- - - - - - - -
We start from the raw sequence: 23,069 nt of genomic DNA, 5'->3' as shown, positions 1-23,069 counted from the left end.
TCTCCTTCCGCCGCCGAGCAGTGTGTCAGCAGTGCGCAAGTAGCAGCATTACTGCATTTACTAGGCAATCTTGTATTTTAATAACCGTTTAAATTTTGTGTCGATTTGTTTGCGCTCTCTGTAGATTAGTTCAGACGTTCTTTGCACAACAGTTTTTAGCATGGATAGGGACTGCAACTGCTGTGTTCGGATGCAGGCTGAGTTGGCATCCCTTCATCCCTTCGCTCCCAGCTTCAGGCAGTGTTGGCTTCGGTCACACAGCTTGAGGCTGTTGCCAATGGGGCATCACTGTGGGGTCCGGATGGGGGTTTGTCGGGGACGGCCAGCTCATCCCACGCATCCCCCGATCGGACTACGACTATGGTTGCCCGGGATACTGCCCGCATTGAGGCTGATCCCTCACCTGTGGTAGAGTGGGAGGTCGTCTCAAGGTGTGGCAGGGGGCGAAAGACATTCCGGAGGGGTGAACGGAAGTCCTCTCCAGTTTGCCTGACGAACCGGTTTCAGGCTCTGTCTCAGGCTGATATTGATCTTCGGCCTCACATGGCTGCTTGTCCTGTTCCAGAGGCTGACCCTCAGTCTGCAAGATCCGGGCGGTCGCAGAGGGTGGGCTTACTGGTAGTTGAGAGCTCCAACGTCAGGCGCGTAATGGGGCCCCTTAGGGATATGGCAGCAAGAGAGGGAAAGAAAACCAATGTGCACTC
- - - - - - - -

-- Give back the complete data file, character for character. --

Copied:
We start from the raw sequence: 23,069 nt of genomic DNA, 5'->3' as shown, positions 1-23,069 counted from the left end.
TCTCCTTCCGCCGCCGAGCAGTGTGTCAGCAGTGCGCAAGTAGCAGCATTACTGCATTTACTAGGCAATCTTGTATTTTAATAACCGTTTAAATTTTGTGTCGATTTGTTTGCGCTCTCTGTAGATTAGTTCAGACGTTCTTTGCACAACAGTTTTTAGCATGGATAGGGACTGCAACTGCTGTGTTCGGATGCAGGCTGAGTTGGCATCCCTTCATCCCTTCGCTCCCAGCTTCAGGCAGTGTTGGCTTCGGTCACACAGCTTGAGGCTGTTGCCAATGGGGCATCACTGTGGGGTCCGGATGGGGGTTTGTCGGGGACGGCCAGCTCATCCCACGCATCCCCCGATCGGACTACGACTATGGTTGCCCGGGATACTGCCCGCATTGAGGCTGATCCCTCACCTGTGGTAGAGTGGGAGGTCGTCTCAAGGTGTGGCAGGGGGCGAAAGACATTCCGGAGGGGTGAACGGAAGTCCTCTCCAGTTTGCCTGACGAACCGGTTTCAGGCTCTGTCTCAGGCTGATATTGATCTTCGGCCTCACATGGCTGCTTGTCCTGTTCCAGAGGCTGACCCTCAGTCTGCAAGATCCGGGCGGTCGCAGAGGGTGGGCTTACTGGTAGTTGAGAGCTCCAACGTCAGGCGCGTAATGGGGCCCCTTAGGGATATGGCAGCAAGAGAGGGAAAGAAAACCAATGTGCACTC